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Consumer Confidence Sputters Along in Connecticut; Consistent Progress Remains Elusive

Three in four Connecticut residents believe that overall business conditions in the state will be the same or better six months from now, the highest total in a year, and eight in 10 say the employment situation in the state will be the same or better in six months.

Twenty-one percent of respondents in a new quarterly survey said overall business conditions were better in Connecticut now than six months ago, up from 16 percent last quarter, while 27 percent said conditions were worse, down from 35 percent. Just over half (51%) say business conditions are unchanged, and virtually the same percentage (52%) don’t expect business conditions to change in the next six months.

Overall, the public’s view of economic and employment conditions in the state is not trending strongly in either direction, for better or worse, according to the latest quarterly InformCT Connecticut Consumer Confidence Survey, and numerous indicators are either steady or declining slightly.

Two years ago, more than one-quarter believed that the employment situation would get worse over the following six months. That has now dropped to less than one-fifth. Yet nearly twice as many residents don’t believe that the economy is improving as believe that it is. A total of 24 percent believe the state economy is improving, while 45 percent disagree. That gap has widened from the 29-44 split a year ago. Respondents were split almost evenly on concerns that they or their spouse or partner’s job is in jeopardy, with one-third worried, one-third not concerned, and one-third not sure.

InformCT is a public-private partnership that provides independent, non-partisan research, analysis, and public outreach to help create fact-based dialogue and action in Connecticut. The survey, conducted quarterly since 2015, is administered by researchers from the Connecticut Economic Resource Center, Inc.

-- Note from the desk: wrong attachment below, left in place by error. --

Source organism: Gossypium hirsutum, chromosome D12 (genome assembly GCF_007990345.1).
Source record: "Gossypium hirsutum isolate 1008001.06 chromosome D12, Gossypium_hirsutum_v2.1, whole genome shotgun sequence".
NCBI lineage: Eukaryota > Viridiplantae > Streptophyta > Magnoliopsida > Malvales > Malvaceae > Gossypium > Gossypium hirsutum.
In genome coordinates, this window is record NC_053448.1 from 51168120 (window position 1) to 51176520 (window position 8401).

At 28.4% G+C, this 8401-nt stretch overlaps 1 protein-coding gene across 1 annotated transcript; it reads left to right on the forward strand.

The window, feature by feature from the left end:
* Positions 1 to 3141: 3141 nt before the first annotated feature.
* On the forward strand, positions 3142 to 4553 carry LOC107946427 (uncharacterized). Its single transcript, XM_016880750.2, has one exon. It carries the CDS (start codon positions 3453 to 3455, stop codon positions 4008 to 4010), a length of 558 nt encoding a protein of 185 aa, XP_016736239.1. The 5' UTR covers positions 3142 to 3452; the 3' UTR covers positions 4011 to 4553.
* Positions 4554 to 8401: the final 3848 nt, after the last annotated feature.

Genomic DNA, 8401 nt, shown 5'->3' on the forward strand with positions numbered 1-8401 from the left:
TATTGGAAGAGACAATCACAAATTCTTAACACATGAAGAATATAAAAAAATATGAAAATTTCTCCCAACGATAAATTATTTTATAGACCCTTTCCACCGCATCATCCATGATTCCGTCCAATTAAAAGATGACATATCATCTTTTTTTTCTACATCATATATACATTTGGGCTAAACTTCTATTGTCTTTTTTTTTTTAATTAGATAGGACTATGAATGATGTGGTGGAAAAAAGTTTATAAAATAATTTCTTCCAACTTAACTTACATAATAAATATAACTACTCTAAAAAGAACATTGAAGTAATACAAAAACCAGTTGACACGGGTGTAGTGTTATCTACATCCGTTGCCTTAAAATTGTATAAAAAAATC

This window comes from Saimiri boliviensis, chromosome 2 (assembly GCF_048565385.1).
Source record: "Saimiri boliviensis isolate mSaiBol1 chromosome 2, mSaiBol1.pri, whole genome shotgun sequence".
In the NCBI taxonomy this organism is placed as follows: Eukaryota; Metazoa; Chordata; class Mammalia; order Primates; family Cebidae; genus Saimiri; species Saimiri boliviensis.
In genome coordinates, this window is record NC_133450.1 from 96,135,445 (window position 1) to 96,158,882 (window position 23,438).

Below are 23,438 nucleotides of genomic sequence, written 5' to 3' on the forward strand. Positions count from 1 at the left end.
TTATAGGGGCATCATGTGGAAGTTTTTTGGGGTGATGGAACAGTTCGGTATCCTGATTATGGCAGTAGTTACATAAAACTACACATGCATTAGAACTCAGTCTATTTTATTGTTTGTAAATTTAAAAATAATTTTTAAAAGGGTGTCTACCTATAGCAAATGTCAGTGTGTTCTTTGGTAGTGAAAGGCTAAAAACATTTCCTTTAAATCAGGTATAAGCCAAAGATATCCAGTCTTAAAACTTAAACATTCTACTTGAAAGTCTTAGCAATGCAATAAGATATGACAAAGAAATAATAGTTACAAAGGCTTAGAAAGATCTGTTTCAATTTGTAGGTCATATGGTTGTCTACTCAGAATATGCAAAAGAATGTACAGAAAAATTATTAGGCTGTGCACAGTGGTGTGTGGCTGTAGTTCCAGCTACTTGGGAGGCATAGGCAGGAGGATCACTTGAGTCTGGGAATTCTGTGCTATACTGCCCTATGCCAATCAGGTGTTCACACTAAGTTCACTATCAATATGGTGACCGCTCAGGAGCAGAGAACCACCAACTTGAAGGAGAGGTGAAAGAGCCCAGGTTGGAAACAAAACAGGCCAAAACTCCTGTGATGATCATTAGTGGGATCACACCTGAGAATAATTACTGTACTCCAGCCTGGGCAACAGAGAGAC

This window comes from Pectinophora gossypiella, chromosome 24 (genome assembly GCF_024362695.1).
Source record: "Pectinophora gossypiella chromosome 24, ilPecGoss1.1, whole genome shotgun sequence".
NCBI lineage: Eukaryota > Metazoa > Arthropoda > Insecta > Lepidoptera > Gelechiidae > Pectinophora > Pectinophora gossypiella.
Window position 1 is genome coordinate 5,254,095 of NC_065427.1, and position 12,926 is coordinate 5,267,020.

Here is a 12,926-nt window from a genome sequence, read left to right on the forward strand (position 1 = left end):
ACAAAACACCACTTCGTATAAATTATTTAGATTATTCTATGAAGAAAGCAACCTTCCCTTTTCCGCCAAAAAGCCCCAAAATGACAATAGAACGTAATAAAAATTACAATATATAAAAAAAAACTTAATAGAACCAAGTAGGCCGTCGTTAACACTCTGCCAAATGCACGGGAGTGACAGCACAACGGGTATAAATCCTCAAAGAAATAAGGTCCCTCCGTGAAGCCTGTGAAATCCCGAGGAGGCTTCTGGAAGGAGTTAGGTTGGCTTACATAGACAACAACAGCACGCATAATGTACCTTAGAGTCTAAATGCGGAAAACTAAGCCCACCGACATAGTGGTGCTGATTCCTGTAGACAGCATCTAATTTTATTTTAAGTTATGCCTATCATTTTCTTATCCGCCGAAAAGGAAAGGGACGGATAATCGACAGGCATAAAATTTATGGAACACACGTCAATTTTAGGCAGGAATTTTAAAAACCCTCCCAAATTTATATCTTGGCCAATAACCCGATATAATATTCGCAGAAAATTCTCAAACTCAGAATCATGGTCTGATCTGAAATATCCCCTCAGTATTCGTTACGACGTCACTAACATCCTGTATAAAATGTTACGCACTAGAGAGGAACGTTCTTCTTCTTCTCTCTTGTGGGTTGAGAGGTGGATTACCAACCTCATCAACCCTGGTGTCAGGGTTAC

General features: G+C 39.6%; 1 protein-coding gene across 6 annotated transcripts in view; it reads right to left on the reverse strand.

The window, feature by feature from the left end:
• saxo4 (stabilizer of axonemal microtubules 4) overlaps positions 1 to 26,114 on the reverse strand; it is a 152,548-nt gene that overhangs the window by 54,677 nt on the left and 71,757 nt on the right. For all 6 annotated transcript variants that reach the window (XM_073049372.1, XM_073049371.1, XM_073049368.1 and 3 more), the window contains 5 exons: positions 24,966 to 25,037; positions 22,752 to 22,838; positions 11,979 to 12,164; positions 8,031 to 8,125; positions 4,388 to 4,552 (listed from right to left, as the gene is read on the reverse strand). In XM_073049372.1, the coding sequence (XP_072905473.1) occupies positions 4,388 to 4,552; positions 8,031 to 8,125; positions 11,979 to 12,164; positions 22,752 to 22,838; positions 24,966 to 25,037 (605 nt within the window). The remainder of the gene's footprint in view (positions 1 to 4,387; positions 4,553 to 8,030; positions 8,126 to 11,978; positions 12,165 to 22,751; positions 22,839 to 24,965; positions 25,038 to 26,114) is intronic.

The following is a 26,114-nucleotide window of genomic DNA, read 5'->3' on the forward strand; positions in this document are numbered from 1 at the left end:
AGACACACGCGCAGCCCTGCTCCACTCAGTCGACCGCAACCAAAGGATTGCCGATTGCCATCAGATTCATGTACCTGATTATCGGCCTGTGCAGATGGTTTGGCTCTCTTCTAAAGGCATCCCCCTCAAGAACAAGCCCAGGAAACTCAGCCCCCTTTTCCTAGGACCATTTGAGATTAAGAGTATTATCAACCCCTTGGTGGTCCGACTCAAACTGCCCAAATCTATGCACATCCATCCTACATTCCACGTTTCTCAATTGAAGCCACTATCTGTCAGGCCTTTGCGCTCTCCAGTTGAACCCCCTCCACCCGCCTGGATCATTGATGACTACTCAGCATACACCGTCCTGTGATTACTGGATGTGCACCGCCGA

Consumers are increasingly reluctant to make major purchases, seen as an indicator of lack of confidence in the economy, according to the survey. For the third consecutive quarter, the percentage of residents who say they are likely to refinance their home or purchase a new home, as well as those indicating they are planning to take a vacation outside of Connecticut, has declined. The percentage who say it is very unlikely that they will purchase a car in the next six months has climbed above 50 percent for the first time in more than a year. In addition, the percentage who responded that it is very unlikely they will make a major consumer expenditure for furniture for some other product in the next six months has climbed for three consecutive quarters, now at nearly 4 in 10 residents.

“Consumer confidence mirrors Connecticut’s economy,” said Alissa DeJonge, Vice President of Research at the Connecticut Economic Resource Center, Inc. “While the national economy has strengthened, we’re still not seeing a solid pick-up yet.”

About half of state residents continue to consider Connecticut a good place to live and raise a family. That percentage in the latest survey was 49 percent, compared with 29 percent who disagree. Those numbers virtually haven’t budged for five quarters, hovering around 50 percent who agree and just under 30 percent who don’t. The remainder are either neutral or unsure.

Regarding personal finances, residents continue to be more upbeat, with 43 percent saying they expect to be better off six months from now, and only 15 percent expecting to be worse off. Those numbers have been relatively consistent during the past year (42%-16% in Q1 2017).

State residents remain unconvinced, however, that they will have enough money to retire comfortably. Nearly half (49%) don’t think so while one-quarter (25%) do. Again, those numbers have changed only slightly during the past year. In the first quarter of 2017, the split was 43-29.

Regarding the affordability of health insurance, about 6 in 10 residents continue to be concerned. Only about 20 percent say they are not concerned. Those percentages have been relatively constant, between 50 and 60 percent expressing concern about being able to afford health insurance, since the quarterly survey began in 2015.

The online survey of 505 state residents, conducted in April 2018, has a margin of error of 4 percent.